Be a super special snowflake. Or not.
Happy Labor Day everyone!
If you’re lucky enough to have a long weekend, my hope is that you’ll find some time today to stop, take a deep breath, relax, and BELIEVE.
That’s right. Today I’m talking about The LEGO Movie.
My son and his friend chose this movie during a recent sleepover, to which my husband and I both groaned out loud. (Spoiler alert: unpopular opinion ahead!) We had high hopes, had heard great things, and upon the first viewing…were slightly disappointed. (Though we DID sing that “Everything is Awesome” song for days and days afterward. Which isn’t necessarily a vote in the “plus” column.)
But being the sacrificial parents we are, when faced with two grinning, excited seven year-olds full of pizza, we caved and popped the movie into the DVD player. And I’ll admit it–we were pleasantly surprised. It was much more entertaining the second time around and I found myself really, really moved by the story. Maybe it was our mood, or our frame of mind at the time, but whatever the reason, I came away thinking about this movie for days afterward.
Whether you’re like Emmet, the main character who is exactly like everyone else and tries to fit in (guilty!) or whether you’re more like the super special snowflake referenced by Mr. Business, the type of person who likes to stand out from the crowd (also guilty!), the truth is that, in the end, we’re all looking for acceptance, for something we feel we are missing or lacking, for some sort of validation from the universe.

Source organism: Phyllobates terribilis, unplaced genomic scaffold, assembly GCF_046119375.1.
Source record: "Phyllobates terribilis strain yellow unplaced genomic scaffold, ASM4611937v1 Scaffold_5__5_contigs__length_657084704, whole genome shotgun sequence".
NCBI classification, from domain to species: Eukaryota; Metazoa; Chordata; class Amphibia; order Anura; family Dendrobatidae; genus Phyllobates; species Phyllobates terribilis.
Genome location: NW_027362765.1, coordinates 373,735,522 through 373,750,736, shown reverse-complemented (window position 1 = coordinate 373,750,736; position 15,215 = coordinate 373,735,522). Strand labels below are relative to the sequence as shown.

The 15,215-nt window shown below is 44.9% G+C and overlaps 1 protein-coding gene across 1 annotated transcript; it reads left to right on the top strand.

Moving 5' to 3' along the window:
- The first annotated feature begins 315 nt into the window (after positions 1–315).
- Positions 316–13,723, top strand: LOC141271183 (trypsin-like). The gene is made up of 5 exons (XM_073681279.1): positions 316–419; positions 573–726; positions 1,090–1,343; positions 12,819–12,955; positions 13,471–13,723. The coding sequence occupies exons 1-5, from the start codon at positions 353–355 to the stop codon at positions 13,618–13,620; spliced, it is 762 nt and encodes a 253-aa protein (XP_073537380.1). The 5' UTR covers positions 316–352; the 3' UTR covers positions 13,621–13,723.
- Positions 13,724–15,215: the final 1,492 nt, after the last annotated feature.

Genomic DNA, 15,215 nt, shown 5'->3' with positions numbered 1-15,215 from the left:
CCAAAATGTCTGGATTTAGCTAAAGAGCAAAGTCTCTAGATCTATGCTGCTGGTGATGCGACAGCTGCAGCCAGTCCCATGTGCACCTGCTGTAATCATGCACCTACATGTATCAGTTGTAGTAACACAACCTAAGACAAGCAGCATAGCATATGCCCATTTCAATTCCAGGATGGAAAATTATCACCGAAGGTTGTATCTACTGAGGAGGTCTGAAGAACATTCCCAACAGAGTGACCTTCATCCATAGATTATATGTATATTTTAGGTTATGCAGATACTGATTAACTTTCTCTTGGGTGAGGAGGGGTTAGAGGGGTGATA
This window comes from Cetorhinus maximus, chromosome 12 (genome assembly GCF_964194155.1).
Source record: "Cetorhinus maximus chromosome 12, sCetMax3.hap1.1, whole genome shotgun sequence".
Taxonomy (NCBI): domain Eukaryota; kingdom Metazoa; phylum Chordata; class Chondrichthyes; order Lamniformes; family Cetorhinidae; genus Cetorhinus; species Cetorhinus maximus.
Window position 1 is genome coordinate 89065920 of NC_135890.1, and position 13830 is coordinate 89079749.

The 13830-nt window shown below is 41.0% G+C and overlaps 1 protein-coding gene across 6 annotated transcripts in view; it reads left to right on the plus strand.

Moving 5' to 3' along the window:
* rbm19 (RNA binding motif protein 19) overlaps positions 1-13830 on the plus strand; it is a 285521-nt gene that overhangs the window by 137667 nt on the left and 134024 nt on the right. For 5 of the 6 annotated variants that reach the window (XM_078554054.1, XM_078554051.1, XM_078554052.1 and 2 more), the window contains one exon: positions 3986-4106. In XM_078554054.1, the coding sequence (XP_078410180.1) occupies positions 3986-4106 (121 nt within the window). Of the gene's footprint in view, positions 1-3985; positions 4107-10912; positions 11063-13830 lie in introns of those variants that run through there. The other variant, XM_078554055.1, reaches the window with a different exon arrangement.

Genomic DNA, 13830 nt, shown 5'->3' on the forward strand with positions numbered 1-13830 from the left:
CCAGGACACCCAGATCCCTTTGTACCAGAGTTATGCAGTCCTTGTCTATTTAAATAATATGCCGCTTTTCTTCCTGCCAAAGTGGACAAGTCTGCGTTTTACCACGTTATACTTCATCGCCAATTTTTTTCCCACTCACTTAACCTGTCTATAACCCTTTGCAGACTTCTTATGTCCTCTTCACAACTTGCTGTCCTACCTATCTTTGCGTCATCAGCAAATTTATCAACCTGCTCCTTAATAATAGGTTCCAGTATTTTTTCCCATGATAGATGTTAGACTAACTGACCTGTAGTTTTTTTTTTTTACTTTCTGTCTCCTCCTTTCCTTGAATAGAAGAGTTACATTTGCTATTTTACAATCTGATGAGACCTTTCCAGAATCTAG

Believing in one’s self, while as cheesy as the movie makes it out to be, isn’t always the easiest thing to do or figure out, and it doesn’t matter whether you’re a kid, an adult, or a writer navigating the publishing world. It’s sometimes hard. And until you believe in yourself and stop worrying what other’s do or don’t think, it probably isn’t going to get much easier.
So my wish for all of us today (and everyday) is that we’ll find ourselves in that special place, that place where we’re confident in ourselves but not egotistical, where we can let others be who they are without judgment, where we celebrate our differences while being comfortable in our own skin, and that maybe for a while, our overactive minds and bodies will find peace.
Here’s one of my favorite, more grown-up songs on battling your own thoughts/emotions. It’s called “World War Me” by Theory of a Deadman. (Related: if you like your rock a little harder, TOADM’s “Savages” album is absolutely spectacular. Every. Single. Song.)
Until next time…